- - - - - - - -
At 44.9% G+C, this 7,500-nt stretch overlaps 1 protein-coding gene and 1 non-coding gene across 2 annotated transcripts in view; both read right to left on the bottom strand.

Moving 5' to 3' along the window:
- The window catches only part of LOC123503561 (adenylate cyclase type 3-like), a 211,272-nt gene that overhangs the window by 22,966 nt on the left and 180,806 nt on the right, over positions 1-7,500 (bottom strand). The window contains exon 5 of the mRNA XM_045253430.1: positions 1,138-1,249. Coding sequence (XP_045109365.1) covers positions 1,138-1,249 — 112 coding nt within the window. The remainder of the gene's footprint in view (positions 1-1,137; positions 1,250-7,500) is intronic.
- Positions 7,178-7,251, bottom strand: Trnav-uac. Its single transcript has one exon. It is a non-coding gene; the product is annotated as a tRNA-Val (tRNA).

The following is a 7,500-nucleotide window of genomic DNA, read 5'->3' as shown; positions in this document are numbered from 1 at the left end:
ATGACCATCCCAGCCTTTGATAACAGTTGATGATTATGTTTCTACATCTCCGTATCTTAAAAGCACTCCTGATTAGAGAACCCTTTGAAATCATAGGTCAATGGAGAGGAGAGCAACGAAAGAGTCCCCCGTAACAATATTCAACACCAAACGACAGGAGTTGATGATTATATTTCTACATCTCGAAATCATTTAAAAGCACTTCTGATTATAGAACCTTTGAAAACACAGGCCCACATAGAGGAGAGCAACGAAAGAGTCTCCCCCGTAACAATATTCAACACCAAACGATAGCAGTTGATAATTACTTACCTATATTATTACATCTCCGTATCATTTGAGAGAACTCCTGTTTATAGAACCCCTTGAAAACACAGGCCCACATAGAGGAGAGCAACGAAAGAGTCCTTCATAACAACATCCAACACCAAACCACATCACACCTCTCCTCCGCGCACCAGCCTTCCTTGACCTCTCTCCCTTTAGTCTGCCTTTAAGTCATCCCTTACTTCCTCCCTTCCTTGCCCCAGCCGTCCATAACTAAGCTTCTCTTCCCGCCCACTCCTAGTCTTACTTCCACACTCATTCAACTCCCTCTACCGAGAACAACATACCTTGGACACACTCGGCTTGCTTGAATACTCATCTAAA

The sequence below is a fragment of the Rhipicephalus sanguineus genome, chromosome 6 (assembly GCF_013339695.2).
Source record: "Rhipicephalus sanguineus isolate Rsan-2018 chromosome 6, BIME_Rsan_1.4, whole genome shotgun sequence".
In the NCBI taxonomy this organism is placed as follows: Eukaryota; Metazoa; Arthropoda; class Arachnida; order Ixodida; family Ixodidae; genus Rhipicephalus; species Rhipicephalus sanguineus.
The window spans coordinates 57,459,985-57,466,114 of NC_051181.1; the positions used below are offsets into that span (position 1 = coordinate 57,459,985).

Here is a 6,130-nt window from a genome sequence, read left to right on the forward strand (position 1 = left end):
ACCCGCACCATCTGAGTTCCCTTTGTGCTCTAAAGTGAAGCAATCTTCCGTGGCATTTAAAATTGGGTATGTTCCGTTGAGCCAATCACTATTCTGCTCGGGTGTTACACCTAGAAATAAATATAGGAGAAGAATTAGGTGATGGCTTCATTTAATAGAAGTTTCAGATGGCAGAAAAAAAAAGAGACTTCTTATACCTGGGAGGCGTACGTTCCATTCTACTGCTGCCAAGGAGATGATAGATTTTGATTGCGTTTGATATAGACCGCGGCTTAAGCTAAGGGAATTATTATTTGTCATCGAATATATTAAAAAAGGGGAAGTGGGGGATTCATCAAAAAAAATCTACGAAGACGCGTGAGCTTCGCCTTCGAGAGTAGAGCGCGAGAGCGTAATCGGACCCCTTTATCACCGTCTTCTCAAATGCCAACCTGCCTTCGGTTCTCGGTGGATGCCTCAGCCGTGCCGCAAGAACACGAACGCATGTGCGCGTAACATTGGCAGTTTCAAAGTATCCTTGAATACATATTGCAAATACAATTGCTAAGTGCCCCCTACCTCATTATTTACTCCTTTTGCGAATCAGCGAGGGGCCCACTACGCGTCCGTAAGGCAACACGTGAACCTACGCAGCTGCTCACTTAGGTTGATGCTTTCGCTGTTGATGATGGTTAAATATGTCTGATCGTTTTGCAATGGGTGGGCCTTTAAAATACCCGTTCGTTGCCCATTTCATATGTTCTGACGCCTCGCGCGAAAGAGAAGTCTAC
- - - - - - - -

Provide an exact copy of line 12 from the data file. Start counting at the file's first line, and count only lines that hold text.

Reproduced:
ACCCGCACCATCTGAGTTCCCTTTGTGCTCTAAAGTGAAGCAATCTTCCGTGGCATTTAAAATTGGGTATGTTCCGTTGAGCCAATCACTATTCTGCTCGGGTGTTACACCTAGAAATAAATATAGGAGAAGAATTAGGTGATGGCTTCATTTAATAGAAGTTTCAGATGGCAGAAAAAAAAAGAGACTTCTTATACCTGGGAGGCGTACGTTCCATTCTACTGCTGCCAAGGAGATGATAGATTTTGATTGCGTTTGATATAGACCGCGGCTTAAGCTAAGGGAATTATTATTTGTCATCGAATATATTAAAAAAGGGGAAGTGGGGGATTCATCAAAAAAAATCTACGAAGACGCGTGAGCTTCGCCTTCGAGAGTAGAGCGCGAGAGCGTAATCGGACCCCTTTATCACCGTCTTCTCAAATGCCAACCTGCCTTCGGTTCTCGGTGGATGCCTCAGCCGTGCCGCAAGAACACGAACGCATGTGCGCGTAACATTGGCAGTTTCAAAGTATCCTTGAATACATATTGCAAATACAATTGCTAAGTGCCCCCTACCTCATTATTTACTCCTTTTGCGAATCAGCGAGGGGCCCACTACGCGTCCGTAAGGCAACACGTGAACCTACGCAGCTGCTCACTTAGGTTGATGCTTTCGCTGTTGATGATGGTTAAATATGTCTGATCGTTTTGCAATGGGTGGGCCTTTAAAATACCCGTTCGTTGCCCATTTCATATGTTCTGACGCCTCGCGCGAAAGAGAAGTCTAC